Last month, Central Bank of Iraq governor Al-Shibibi told AFP he was hoping foreign banks would play a bigger role in developing Iraq’s financial system. From the banks’ point of view, he said, “the prospects are good, except for security.”
But the foreign institutions that have already entered the Iraqi market through investments in local banks don’t yet seem to be finding all that many good opportunities to grow their lending businesses. In fact, their loan-deposit ratios tend to be even lower than those of their wholly locally owned counterparts.
Consider the 13 ISX-listed banks in the chart, for example, of which the following five (the starred ones) have foreign investors: BMNS (National Bank of Qatar holds 23%), BBOB (Burgan Bank, 50.6%), BCOI (Ahli United Bank, 49%), BNOI (Capital Bank, 59.2%), and BDSI (HSBC, 70.1%). As of the end of last year, the last four of these had the lowest loan/deposit ratios in the sample. Only one of the five had a ratio above 20%, while the subsidiary of global giant HSBC ranked last with a ratio of just 4%. (The ratios are computed by dividing the “monetary credit” by the “current and deposit accounts” balance sheet items given in the companies’ 2009 annual reports.)
And while capital adequacy might be a constraint on lending even for banks with large deposit bases, this doesn’t appear to be the explanation for the poor showing of the foreign-invested banks as they don’t tend to have less capital. In fact, from the chart you could only conclude that capitalization and the L-D ratio are completely unrelated.
So why aren’t the foreign-invested banks lending? Presumably security is not the primary issue for banks that have already entered the market. More likely reasons can be found in the responses of executives polled by the Economist Intelligence Unit last July, 64% of whom said they would not invest in Iraq. In addition to violence and lack of infrastructure, they were deterred by “corruption, the bureaucracy, inadequate contract protection, and credit risks.” (See Joel Wing’s August 30 “Musings on Iraq” post at http://musingsoniraq.blogspot.com for more on the EIU survey.)
If these are the main obstacles to bank lending as well, the real problem is not the security situation but the weakness of the Iraqi state. Until there is some improvement on this front, it would not be surprising if lending remained anemic at private-sector banks in general, whether foreign-invested or wholly locally owned.
William Wakeham, Managing Director at A.A.I.B. Insurance Brokers, a company specialising in Iraq commented; the apparent conservative lending policies of the private sector banks may well be influenced by the perceived problems in the wider environment such as corruption, bureaucracy, contract protection rights, credit risks etc – all important elements to consider, but there are also other forces at play here.
It’s acknowledged that banks can play an important role in recycling savings deposits into productive loans, however the Iraqi private banks are small by international standards and are still in a market that is evolving and is emerging from years of conflict.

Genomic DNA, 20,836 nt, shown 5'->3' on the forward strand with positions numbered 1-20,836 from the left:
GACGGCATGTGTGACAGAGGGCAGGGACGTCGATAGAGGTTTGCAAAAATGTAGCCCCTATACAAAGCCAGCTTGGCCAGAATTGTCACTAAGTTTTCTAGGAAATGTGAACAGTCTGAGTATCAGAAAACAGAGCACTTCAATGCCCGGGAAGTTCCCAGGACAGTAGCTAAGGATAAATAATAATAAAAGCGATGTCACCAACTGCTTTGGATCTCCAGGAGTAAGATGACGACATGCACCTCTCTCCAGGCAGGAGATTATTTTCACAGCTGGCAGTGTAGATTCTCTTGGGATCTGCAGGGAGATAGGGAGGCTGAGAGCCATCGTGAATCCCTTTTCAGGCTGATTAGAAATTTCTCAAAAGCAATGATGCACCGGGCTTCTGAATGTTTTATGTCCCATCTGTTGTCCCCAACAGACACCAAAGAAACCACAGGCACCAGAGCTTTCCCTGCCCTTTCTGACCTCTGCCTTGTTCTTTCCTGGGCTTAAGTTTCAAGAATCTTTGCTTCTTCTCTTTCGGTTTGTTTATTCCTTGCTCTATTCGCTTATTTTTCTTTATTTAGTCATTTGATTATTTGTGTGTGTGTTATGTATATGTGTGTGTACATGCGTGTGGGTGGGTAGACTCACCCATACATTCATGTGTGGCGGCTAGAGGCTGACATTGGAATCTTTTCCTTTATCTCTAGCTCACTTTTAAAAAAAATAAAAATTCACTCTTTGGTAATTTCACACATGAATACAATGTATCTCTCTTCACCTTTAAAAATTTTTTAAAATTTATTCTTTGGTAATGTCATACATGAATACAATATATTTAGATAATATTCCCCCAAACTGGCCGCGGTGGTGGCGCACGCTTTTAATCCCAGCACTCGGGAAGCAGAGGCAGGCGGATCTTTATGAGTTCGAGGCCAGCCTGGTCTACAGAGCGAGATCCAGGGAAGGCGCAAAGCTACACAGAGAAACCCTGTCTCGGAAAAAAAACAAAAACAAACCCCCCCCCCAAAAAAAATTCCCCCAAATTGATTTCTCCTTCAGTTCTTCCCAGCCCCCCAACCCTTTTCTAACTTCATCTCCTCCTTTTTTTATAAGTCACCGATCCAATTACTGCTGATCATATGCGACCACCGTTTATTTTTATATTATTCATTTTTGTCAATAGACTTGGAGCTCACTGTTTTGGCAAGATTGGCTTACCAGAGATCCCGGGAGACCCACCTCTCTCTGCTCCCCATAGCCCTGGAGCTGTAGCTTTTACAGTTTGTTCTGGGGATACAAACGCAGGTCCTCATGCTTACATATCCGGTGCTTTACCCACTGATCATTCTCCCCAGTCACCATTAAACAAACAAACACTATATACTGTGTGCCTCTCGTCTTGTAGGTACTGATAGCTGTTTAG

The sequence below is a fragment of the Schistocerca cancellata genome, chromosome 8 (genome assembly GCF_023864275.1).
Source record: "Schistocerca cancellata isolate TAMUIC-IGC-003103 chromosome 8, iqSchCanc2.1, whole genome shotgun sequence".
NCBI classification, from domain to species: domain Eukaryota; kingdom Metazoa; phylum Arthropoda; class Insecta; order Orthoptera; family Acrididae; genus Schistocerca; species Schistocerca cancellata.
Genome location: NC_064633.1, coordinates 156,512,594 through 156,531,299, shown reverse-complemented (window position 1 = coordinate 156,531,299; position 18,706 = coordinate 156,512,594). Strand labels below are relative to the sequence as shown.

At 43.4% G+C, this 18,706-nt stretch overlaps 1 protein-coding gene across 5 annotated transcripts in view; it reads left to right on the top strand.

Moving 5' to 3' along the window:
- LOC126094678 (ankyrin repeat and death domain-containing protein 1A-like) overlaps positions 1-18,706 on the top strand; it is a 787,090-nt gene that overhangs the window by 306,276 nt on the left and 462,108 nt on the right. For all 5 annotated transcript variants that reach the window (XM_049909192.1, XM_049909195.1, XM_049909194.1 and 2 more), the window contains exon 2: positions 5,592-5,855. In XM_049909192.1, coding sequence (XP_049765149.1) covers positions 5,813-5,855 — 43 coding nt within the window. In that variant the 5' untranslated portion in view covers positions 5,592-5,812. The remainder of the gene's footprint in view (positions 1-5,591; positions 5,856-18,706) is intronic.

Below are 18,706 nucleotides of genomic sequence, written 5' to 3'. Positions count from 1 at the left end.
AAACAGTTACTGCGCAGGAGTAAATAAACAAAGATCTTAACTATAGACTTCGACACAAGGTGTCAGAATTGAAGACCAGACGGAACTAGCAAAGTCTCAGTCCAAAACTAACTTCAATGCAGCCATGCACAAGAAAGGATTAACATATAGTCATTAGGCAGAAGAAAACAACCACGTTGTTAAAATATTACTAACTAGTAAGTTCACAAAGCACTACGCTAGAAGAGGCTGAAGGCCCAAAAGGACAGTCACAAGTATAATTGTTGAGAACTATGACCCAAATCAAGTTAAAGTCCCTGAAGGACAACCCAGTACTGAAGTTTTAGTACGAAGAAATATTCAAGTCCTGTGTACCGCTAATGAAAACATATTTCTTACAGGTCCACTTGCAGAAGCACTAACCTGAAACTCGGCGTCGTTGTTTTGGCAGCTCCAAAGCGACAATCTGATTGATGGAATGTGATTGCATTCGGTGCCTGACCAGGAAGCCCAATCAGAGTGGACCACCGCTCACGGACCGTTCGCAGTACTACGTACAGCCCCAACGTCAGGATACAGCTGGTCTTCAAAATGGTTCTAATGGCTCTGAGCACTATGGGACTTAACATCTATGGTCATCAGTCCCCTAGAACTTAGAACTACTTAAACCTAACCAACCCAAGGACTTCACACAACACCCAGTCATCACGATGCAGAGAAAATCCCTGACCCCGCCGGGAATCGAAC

At this stage of market maturity it may well be the case that the lending opportunities available to them are now too limited, or that those opportunities that do exist do not meet with the lending criteria that have been drawn up – the potential rewards of advancing funds are simply not worth the risks to which the banks would be exposed to.
It will also be the case that some potential borrowers will be better served by other financial institutions, such as development banks or micro finance schemes and so the banks will avoid them, whilst some other potential borrowers will not stand up to scrutiny – a poor track record of the borrower, unacceptable amount, terms, or use of the requested loan, insufficient collateral used as backing, the high risk of potential for default etc.
A proper balance needs to be struck between playing a positive role in helping to revitalise the private sector, or help meet public borrowing needs, versus productively managing the assets of the bank and safeguarding the interests of its shareholders.
The banks themselves are competing for capital. Investors will assess the respective risks, prospects and potential returns before investing in banks, and banks also will consider their lending opportunities and how these fare against their risk assessment criteria.
Prudent lending policies and (low bad debt provisions or loan write offs) will help deliver the assurance to investors that capital is being well managed and productively applied rather than eroded.
Across the world banks are increasingly under pressure from regulators to bolster capital adequacy and improve capital management and to improve internal risk management standards – and lending policy and practices play a key part of this. Over the last two years we have seen in Europe the Middle East and elsewhere a tightening up of credit availability and a constrained ability to finance lending to commercial customers and to private customers.
The banks are there for the long term. They have branch networks to operate, payment services to deliver, credit management duties etc – banks of all types play a central role in an economy. Fundamentally commercial banks exist to generate adequate returns to shareholders, commensurate with the risks taken. Finally, at the core of any banking system is a need for trust and confidence in the regulation, institutions, management and the policies that they follow. If conservative lending practices help create and maintain these things, then they are to be applauded.